South West Wales

Tax disc change job loss fears allayed at Swansea DVLA

Car tax disc
Image caption The paper tax disc system will be scrapped from 1 October 2014

Staff at Swansea's DVLA offices will be redeployed rather than face redundancy after changes to the way motorists pay their car tax, a UK transport minister has confirmed.

Stephen Hammond said job roles would change when the paper system for car tax discs is scrapped in October.

The minister allayed fears about job losses in a letter to Swansea East AM Mike Hedges.

Mr Hedges said the minister's response would "give comfort" to DVLA employees.

Concerns over the future of some of the 5,000 workers at the Driving and Vehicle Licensing Agency centre were raised in October after Chancellor George Osborne's Autumn Statement.

The chancellor announced that the tax disc would be replaced with an electronic system in October 2014.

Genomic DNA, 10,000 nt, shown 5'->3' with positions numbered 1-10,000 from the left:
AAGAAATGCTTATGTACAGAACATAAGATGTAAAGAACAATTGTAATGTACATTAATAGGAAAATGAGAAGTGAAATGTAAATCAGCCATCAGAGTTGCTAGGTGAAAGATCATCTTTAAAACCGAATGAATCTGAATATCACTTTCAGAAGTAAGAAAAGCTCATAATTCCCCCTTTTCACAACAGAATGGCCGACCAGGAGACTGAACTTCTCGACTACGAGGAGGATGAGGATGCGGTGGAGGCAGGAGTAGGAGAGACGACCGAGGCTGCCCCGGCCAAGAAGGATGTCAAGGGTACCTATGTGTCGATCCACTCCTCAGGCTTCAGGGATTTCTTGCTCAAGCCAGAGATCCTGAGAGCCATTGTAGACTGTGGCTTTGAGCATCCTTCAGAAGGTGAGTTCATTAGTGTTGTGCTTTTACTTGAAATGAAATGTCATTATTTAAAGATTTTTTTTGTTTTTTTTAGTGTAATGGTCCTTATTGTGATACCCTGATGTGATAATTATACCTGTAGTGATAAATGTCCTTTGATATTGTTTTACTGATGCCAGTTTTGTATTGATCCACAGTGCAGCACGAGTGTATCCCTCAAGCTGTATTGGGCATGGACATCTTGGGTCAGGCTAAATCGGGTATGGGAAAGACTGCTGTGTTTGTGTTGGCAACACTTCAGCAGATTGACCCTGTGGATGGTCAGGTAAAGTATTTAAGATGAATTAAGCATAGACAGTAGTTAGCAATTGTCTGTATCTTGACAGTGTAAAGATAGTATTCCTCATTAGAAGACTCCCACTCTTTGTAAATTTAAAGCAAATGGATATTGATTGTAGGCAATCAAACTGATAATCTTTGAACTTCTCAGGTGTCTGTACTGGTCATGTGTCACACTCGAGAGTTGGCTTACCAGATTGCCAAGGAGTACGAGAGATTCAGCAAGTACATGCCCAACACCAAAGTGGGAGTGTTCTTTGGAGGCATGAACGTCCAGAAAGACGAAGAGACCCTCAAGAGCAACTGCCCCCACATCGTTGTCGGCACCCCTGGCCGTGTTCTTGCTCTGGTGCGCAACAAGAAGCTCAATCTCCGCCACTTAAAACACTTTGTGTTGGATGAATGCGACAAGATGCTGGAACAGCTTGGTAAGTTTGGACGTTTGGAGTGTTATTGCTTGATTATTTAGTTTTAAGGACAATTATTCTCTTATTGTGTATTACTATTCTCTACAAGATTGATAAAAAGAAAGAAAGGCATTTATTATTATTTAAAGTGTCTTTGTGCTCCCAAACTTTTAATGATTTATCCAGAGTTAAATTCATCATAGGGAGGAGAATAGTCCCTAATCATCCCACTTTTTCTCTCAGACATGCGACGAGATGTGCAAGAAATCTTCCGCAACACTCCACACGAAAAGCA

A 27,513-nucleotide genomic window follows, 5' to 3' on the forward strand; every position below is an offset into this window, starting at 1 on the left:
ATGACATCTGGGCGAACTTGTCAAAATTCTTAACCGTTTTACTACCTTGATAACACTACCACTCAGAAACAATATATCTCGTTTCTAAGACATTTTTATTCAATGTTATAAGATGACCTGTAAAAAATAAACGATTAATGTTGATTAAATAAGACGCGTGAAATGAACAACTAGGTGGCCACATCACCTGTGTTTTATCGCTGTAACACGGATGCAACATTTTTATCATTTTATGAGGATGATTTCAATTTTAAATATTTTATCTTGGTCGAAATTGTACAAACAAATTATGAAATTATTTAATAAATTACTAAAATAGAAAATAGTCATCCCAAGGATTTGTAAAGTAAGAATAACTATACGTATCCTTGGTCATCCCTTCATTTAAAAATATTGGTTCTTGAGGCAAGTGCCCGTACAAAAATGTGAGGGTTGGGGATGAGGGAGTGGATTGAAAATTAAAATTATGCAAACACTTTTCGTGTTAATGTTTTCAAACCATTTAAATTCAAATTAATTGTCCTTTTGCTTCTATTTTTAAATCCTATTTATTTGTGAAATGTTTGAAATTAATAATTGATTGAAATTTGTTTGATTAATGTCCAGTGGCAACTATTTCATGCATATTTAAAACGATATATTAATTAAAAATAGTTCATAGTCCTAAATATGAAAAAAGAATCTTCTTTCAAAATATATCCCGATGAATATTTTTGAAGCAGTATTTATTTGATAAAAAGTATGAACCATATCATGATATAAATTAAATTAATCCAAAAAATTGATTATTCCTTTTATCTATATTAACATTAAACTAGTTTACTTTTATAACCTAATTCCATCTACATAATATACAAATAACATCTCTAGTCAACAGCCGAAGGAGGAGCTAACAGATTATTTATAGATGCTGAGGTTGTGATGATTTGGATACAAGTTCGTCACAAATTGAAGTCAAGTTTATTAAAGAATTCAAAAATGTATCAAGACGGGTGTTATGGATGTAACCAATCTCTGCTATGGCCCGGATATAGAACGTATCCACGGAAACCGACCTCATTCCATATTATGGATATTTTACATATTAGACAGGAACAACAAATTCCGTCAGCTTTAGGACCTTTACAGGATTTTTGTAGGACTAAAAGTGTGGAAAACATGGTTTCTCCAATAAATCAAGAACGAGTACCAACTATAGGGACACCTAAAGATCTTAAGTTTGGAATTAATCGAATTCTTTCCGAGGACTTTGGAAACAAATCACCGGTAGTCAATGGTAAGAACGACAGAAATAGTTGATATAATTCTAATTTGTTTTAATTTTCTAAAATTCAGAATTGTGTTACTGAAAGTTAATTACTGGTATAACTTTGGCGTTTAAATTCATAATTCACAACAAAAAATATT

The new system will allow people to pay the charge by monthly direct debit.

Mr Hedges had written to Mr Hammond asking for clarification of the government's intentions.

In his response to Mr Hedges, Mr Hammond said: "It is likely that the introduction of a direct debit scheme may mean there will be a natural reduction in the amount of refunds received, in addition to the withdrawal of the tax disc.

"This may mean changes to job roles and the need to train on new processes.

"Any reductions in numbers of people needed for these activities will be managed through redeploying to other growth areas of the business."

Mr Hedges welcomed the minister's assurances.

He added: "Whilst disappointed that the changes will reduce the number of job opportunities at the DVLA, I can see the advantages of both paying by monthly direct debits and not having to show a tax disc.

"I am pleased the minister is committed to redeployment rather than redundancies and I am sure this response will give comfort to many concerned DVLA employees."

More on this story

Related Internet links

The BBC is not responsible for the content of external Internet sites